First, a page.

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Knocked back on its heels by SoftBank's offer of an additional $4.5 billion in cash to Sprint stockholders, DISH released a statement late Tuesday saying, "While DISH continues to see strategic value in a merger with Sprint ... [Sprint's] revised agreement with SoftBank ... [has] made it impracticable for DISH to submit a revised offer by the June 18th deadline imposed by Sprint. We will consider our options with respect to Sprint, and focus our efforts and resources on completing the Clearwire tender offer."
From that statement, DISH seems to be totally giving up on acquiring Sprint. But wait, we have to remember that only two months ago DISH seemed to be stepping back from its original proposed buyout of Clearwire (UNKNOWN: CLWR.DL ) and instead made its shocking counteroffer for Sprint.
We also have to remember who's running the show at DISH. Chairman and founder Charlie Ergen does not give up what he wants without a fight -- he once likened his company to "a dog with a bone" -- and it is clear that he desperately wants DISH to be a player in the wireless communication industry.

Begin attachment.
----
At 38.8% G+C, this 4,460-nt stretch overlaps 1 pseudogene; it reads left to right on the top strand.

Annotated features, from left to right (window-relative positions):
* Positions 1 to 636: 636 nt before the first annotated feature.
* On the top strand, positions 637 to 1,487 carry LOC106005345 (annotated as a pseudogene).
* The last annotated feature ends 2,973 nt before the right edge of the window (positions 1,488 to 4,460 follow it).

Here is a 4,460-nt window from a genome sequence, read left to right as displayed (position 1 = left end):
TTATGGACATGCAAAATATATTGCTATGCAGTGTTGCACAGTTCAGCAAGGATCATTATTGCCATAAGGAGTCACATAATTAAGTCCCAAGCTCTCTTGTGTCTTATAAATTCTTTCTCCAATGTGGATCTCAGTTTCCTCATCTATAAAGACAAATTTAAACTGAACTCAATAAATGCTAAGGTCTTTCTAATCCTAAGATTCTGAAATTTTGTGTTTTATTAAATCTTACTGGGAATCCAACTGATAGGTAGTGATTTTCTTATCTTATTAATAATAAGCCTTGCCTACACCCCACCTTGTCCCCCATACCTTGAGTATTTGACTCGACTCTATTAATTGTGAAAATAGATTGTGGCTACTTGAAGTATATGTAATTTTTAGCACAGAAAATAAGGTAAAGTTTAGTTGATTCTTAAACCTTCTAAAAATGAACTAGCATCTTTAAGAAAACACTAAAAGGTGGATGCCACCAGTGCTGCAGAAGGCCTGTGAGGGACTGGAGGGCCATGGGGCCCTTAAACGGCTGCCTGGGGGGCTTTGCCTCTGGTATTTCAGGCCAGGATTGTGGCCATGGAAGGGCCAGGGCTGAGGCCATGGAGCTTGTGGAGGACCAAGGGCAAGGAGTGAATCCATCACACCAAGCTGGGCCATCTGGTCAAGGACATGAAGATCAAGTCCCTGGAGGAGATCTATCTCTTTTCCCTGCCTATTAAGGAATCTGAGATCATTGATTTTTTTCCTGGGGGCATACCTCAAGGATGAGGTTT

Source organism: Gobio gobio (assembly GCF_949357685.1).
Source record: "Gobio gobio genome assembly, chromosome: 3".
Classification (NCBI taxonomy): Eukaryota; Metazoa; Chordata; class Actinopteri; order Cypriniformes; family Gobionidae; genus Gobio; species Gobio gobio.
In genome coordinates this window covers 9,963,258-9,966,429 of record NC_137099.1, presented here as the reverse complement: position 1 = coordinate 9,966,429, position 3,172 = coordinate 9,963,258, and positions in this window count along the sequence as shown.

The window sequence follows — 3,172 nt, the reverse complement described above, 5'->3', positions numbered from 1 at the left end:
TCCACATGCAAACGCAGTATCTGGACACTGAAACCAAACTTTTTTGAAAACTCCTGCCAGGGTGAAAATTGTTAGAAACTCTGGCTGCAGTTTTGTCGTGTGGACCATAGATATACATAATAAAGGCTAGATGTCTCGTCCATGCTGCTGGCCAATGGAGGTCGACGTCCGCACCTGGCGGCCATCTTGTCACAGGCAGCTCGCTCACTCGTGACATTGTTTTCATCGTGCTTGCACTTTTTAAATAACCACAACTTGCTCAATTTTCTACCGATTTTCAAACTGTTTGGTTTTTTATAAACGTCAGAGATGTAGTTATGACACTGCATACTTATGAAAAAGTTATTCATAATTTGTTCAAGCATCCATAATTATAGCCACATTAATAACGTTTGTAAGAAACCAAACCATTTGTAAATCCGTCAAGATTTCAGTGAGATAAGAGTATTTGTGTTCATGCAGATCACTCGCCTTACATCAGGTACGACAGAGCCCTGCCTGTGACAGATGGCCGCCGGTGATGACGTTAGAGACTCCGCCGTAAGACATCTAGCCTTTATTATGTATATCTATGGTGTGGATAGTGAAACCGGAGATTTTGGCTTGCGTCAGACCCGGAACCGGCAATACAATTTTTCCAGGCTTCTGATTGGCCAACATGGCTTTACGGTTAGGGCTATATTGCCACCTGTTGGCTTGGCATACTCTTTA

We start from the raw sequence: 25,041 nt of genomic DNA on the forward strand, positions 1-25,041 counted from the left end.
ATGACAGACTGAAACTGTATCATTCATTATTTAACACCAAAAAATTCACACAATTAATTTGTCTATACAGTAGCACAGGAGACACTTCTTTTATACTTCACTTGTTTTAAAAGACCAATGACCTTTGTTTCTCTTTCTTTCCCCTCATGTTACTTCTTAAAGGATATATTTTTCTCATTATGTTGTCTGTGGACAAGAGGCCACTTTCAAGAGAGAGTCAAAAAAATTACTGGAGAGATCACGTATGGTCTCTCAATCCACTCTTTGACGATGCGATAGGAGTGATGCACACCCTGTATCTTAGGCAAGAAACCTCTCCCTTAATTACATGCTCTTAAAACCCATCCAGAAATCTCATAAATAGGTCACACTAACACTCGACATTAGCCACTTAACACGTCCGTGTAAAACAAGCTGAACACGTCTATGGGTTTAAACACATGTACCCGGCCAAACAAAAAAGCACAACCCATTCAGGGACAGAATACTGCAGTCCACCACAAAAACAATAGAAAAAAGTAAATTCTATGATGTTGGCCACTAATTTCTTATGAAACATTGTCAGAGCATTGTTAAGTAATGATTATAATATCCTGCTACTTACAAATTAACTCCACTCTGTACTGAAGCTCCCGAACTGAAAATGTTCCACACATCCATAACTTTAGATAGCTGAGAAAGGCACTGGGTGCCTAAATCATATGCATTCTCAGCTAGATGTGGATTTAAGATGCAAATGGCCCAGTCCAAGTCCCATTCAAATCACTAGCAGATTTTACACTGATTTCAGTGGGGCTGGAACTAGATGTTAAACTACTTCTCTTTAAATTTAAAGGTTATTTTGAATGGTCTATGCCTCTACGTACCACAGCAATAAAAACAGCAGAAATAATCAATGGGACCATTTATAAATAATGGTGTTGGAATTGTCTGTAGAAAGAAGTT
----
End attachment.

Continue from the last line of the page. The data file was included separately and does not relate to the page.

He has called his company a "one-trick pony" in the slow-growth business of pay TV. Mobile video and data as well as wireless voice communications is where the future dollars will be, and Ergen does not want DISH to be left behind.
To that end, DISH has been amassing spectrum over the last few years but does not have the infrastructure or the expertise to use those frequencies. To build a wireless network from scratch would be prohibitively expensive. DISH's best strategy, then, is to buy -- or at least get access to -- an existing wireless network.
That is why Sprint and Clearwire have been the flames to DISH's moth. Their 4G infrastructures -- and additional spectrum licenses -- are too essential to future DISH growth, if not survival, for DISH to give up on totally.
In April of last year, Ergen told a Silicon Valley audience that doing nothing could be fatal. "For us, not taking a risk is the bigger risk," he said.
Even though it seems like DISH now has the edge in its bid to buy Clearwire -- with the Clearwire board of directors unanimously recommending stockholders vote to accept DISH's $4.40-a-share offer over Sprint's $3.40 -- Sprint has thrown a lawsuit at DISH, which could cause problems. And if legal action doesn't work, Sprint, with SoftBank's financial help, could raise its per-share bid for Clearwire.
What then? Remembering what he said about risk, Ergen may then reconsider giving up on Sprint and indeed make a revised offer. I don't think the fight for Sprint is over yet.